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They measure 24 feet wide and 42 feet high, which makes them taller than a telephone pole but three feet shorter than the letters in the Hollywood sign.
The two photographs, according to the recently divorced and newly remarried man who had them installed last week on one of the tallest residential buildings in the Western Hemisphere, are “a proclamation of love.”
That man is the real estate developer Harry Macklowe, who is pictured in one of the photographs and was married for the second time on Thursday. His new wife, the woman in the other photograph, is Patricia Landeau, the president of the French Friends of the Israel Museum. Mr. Macklowe built the building where the images appear, 432 Park Avenue.
Mr. Macklowe, 81, said on Saturday that he had bid $2,000 at a charity auction for photographs by Studio Harcourt in Paris. He loved the results — “My wife looks gorgeous, and I love the picture of me,” he said on Saturday — and began thinking about ways to show them off.
“Since I wasn’t getting married during the summer in the Hamptons,” he said, “I wasn’t able to hire an airplane with a banner to go up and down the shoreline. I thought: ‘I own a building. Why don’t I just hang a banner from my own building?’”
So he did. A sign company printed the images on polyester mesh and placed them on the so-called Park Avenue Cube, a white-glass structure that is part of 432 Park Avenue and is to be occupied by the auction house Phillips. The images look out from the northwest corner of Park Avenue and East 56th Street.
It did not take long for the tabloids to notice. “Macklowe puts new wife’s pic on Park Ave. bldg. where ex nixed apt,” The New York Post wrote.
“Ex” was a reference to Mr. Macklowe’s first wife, Linda. They were married for more than 50 years before a public breakup in 2016 that preceded a contentious 14-week divorce trial.
It ended in December when Justice Laura Drager of State Supreme Court in Manhattan ordered their $2 billion fortune divided. That means selling what the judge called “an internationally renowned collection” of modern art they had amassed over the years. It includes works by Jean-Michel Basquiat, Alberto Giacometti, Pablo Picasso and Andy Warhol.
Linda Macklowe, an honorary trustee of the Metropolitan Museum of Art and a vice president and trustee of the Guggenheim Museum, was not required to go through with the planned purchase of an apartment in the building that is now adorned by the images of Mr. Macklowe and his new wife.
The first Ms. Macklowe had had a contract to buy the apartment on the 78th floor of 432 Park Avenue, but another court had permitted her to exit the deal, according to the judge in the divorce settlement. The divorce court awarded Linda Macklowe the couple’s condominium in the Plaza Hotel — created by joining seven apartments they bought in 2007 and valued by the court at $72 million — but gave Mr. Macklowe a $36 million credit on it.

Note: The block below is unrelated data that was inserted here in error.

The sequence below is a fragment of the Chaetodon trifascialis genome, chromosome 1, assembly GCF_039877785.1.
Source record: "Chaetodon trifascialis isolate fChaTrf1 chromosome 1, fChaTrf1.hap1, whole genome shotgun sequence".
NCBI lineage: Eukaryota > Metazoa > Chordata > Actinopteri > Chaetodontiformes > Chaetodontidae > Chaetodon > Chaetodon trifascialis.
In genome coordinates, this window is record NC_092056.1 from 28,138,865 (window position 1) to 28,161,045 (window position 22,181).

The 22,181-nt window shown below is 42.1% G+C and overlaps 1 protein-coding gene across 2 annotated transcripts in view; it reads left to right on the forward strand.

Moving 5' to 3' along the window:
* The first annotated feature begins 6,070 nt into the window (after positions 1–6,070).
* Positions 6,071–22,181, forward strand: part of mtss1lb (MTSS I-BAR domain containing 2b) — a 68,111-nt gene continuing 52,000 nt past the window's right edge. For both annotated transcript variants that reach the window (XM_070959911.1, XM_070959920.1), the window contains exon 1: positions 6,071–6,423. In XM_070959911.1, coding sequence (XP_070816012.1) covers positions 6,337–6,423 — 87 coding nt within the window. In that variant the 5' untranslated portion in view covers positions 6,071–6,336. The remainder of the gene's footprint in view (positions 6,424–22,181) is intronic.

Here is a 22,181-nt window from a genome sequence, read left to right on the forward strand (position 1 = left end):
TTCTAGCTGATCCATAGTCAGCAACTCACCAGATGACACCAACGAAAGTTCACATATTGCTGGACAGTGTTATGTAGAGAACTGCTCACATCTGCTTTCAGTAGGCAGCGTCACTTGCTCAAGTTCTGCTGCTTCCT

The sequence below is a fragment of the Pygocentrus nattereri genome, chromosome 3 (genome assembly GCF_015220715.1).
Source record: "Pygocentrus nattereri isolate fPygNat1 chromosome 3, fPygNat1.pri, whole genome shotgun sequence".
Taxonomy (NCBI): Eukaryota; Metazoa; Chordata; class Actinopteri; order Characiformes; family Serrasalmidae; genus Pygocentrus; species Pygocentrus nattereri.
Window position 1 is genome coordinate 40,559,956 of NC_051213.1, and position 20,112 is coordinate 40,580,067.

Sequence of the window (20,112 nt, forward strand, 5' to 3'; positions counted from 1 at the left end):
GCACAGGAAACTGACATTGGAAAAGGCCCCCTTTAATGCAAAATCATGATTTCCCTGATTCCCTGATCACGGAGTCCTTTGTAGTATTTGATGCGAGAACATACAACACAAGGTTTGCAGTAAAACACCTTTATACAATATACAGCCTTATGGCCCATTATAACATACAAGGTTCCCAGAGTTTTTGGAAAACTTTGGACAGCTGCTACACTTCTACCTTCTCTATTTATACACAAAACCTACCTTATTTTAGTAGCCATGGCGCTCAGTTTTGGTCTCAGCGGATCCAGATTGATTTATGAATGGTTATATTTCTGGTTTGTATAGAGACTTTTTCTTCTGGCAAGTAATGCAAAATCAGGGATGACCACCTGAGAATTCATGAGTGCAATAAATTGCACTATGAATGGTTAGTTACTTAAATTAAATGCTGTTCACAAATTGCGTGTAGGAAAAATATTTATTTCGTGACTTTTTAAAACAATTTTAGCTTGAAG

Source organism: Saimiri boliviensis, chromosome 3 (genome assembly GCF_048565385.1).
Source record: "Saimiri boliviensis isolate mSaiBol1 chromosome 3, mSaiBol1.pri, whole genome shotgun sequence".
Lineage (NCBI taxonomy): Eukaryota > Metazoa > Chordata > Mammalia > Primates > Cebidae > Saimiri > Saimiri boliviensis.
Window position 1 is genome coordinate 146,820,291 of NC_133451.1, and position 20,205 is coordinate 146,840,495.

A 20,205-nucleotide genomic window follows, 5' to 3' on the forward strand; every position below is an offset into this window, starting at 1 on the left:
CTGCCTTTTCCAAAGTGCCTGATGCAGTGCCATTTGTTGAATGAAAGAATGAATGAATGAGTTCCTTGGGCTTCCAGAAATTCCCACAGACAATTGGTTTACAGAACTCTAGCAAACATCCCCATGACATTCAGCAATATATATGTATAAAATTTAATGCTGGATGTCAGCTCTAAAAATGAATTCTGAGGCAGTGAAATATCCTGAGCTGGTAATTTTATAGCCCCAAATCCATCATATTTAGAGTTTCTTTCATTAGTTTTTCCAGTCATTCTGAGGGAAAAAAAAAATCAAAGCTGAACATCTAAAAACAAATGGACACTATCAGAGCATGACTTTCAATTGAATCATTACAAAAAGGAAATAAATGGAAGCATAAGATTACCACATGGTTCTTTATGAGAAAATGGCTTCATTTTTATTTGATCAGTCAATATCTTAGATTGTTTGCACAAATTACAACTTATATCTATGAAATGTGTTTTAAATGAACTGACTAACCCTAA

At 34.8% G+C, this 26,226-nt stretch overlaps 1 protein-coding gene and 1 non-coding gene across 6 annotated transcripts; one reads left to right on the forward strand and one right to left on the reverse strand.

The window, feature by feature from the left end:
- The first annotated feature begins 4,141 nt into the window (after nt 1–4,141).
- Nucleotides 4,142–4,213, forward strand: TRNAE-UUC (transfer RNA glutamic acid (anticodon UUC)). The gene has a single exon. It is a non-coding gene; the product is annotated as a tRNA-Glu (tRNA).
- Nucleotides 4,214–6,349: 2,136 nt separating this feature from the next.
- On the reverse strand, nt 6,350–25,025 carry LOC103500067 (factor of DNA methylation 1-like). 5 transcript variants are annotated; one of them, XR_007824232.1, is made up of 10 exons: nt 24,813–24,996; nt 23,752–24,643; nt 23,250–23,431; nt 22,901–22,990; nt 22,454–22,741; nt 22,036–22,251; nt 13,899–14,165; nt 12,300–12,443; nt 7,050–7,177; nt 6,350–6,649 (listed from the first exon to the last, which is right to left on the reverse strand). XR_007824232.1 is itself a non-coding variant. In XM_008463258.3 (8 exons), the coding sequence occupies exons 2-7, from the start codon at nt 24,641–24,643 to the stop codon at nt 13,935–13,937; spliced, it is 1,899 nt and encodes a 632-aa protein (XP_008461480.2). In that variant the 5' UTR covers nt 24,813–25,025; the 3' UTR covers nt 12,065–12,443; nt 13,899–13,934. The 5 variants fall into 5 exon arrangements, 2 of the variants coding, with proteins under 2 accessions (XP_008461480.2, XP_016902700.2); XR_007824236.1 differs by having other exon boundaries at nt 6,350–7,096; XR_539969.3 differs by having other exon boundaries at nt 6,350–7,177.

Mr. Macklowe said on Saturday that some of his male friends had told him their wives now wanted the big-picture treatment. He said some of his female friends had said the same thing. “I got an email from a neighbor across the street who said, ‘I want my husband to do this for me for Valentine’s Day,’” he said.
If the photographs are like an art installation, the reviews from passers-by on Park Avenue were mixed.
“If you have the money and you want to do it, go ahead,” said Halle Mae Nottage, a college student from Kailua-Kona, Hawaii. “But it’s devastating to see people spend such money on such shallow things when there are bigger and more pressing issues on which money can be spent.”
Teya Goakey, a graphic design student from Port Angeles, Wash., said she would not want her portrait on the side of a building. “It’s weird to see,” she said, “and I feel like if I had that kind of money, I wouldn’t need the whole of New York City see my and my other half’s face on the side of a building. That’s a private thing. I wouldn’t need the whole city to know of my wedding.”
Allen Gross of the Bronx was unimpressed. “He could have done something much better,” he said, “something that would attract people’s attention.”
“That’s not going to do it,” he said, looking up at the two photographs and apparently concluding that they were too discreet.
But Eric Torres, who delivers groceries for FreshDirect, said he would do the same thing if he had the money — and a wife.
“Is it pointless?” he asked. “It’s 50-50 on that one. The simple fact is, if the marriage doesn’t work out, he just wasted a lot of money.”
The newlyweds’ love may be everlasting, but the photographs will not be. Mr. Macklowe said he had not decided how long the images would adorn the building.
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